pace that bit faster and pretended that I hadn't heard him.
Unfortunately, he couldn't be put off that easy. He ran up and
slapped me on the back.
"Hi!" he said.
"Hi Jim." I said. My pal David wasn't so polite.
"I've got something to tell you," he said, ignoring David's
rather crude remarks.
"What?" I said.
"I just want you to know that the next time I see you by
yourself, I will kick your 'kin head in!"
David made a remark that was along that line of that Jim Doe was
a very stupid woman's private part and couldn't fight sleep.
"I'll get you too!" he told David.
I shrugged, sighed, nodded and went on my way. Jim turned to
follow me and David kicked him hard on the backside. Jim uttered
a few more threats and suddenly left declaring that we were
lucky, "Cause my lunch is nearly ready and I'm starving!"
That incident started my writing career. Later that day I wrote
a short story on my mother's old Adler about a guy meeting a
monster in the park and the monster saying, "Come here. I want to
talk to you!" The story was untitled and was in three chapters.
The whole story fitted onto a single page.
These days, I write them a bit longer.
I've never ever did find out what Jim was going on about. It was
typical of the manner in which he behaved in school. I swear I've
never thought about that odd incident again until I came to write
it down just now. I wonder whatever happened to Jim Doe? I really
do hope that he eventually grew up and became likeable, though I
No doubt, you're wondering what this has got to do with "Love,
Death And An American Car"? Patience dear reader. We'll get there
Having completed my first short story, I went on (just for fun)
to write a Monty Python style science fiction about a detective
in his thirties called Sam Sponge. It was called "The Man In The
White Boiler Suit". It isn't worth describing the plot here. It
ran to 6 pages and I never finished it. It was another odd
incident which prompted the writing of that particular piece of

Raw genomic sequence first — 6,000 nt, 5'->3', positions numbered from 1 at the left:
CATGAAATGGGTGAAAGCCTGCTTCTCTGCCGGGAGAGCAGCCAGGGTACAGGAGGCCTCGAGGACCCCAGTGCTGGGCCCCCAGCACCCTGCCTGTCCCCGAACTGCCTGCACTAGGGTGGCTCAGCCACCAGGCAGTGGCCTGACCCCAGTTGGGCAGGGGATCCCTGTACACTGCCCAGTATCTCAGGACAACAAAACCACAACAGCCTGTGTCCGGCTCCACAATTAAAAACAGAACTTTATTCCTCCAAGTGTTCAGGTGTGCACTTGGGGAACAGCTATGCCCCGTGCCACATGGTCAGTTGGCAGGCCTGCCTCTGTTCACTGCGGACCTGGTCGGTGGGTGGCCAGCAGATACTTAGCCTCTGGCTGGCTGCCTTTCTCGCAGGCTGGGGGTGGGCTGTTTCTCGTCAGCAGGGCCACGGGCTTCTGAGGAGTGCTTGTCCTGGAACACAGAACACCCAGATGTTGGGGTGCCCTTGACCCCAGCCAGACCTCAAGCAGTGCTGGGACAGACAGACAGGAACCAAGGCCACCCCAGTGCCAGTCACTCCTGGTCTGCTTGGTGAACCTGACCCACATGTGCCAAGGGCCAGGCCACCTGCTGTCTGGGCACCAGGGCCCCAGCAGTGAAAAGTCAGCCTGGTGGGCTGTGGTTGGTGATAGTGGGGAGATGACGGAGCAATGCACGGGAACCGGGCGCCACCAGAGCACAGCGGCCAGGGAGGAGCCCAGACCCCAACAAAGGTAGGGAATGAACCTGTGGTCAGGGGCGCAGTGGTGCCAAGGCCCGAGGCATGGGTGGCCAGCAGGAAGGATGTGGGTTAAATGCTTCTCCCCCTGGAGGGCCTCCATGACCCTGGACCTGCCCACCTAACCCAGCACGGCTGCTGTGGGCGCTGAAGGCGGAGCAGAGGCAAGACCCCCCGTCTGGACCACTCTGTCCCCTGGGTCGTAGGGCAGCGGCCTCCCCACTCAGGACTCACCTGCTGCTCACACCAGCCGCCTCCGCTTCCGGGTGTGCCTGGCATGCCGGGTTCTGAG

nonsense. David and I were walking my dog Daisy (God rest her) in
a local park. On the way home, we went past a large field
containing one massive tree. In the field was a man wearing a
white boiler suit. He walked behind the tree and didn't appear
again. Needless to say, David didn't see the man at all. I don't
think I saw anyone either, it was probably a floater in my eye.
The tree was well over a hundred yards away and I wasn't wearing
my glasses at the time.
Sam Sponge and the "Man in the White Boiler Suit" have appeared
in dozens of unfinished short stories and a few unfinished
novels. After writing Sam Sponge's first unfinished short story I
decided to have a go at writing a novel.
Even although I could not type properly, spell, use grammar
correctly or grasp the fundamentals of plot structuring, I
managed over the next year or so to stretch my original one page
untitled story into a 102 page novel. It had the terrible title
of, "A Planet Called Spoof". The main character was a younger Sam
Sponge. It was a one off manuscript with not one word changed
after it had been typed. The mistakes were horrendous. The
grammar appalling and the slapstick plot non-existent. After
failing to get it published, I decided to join a writers group.
After winning last place in one of the writers group
competitions, I quit the group. I did some reading up on the
concepts of writing fiction. I had just read Larry Niven's
masterpiece "Ringworld", so I decided to write a proper hard
science novel. It took about three years and was called
"Starigrade". It ended up only about twenty or so pages longer
than, "A Planet Called Spoof". Although it was another piece of
rubbish, it was rubbish with a proper plot. The main character
was called John Brendan. He was an asteroid belt miner. I liked
him so much that he became the hero along with my dog Daisy in
one of my current projects the novel, "Angle Park" (it's looking
quite good so far).
Everything I wrote in the early years was pretty bad because I
still couldn't type or spell. Since it often took up to two hours
to type one page, there was not much chance of me re-writing
anything. I decided that I needed a word processor, but didn't
have the money.
At that time in my life I liked to listen to the band Meat Loaf.
An album appeared on the market by Jim Steinman called "Bad For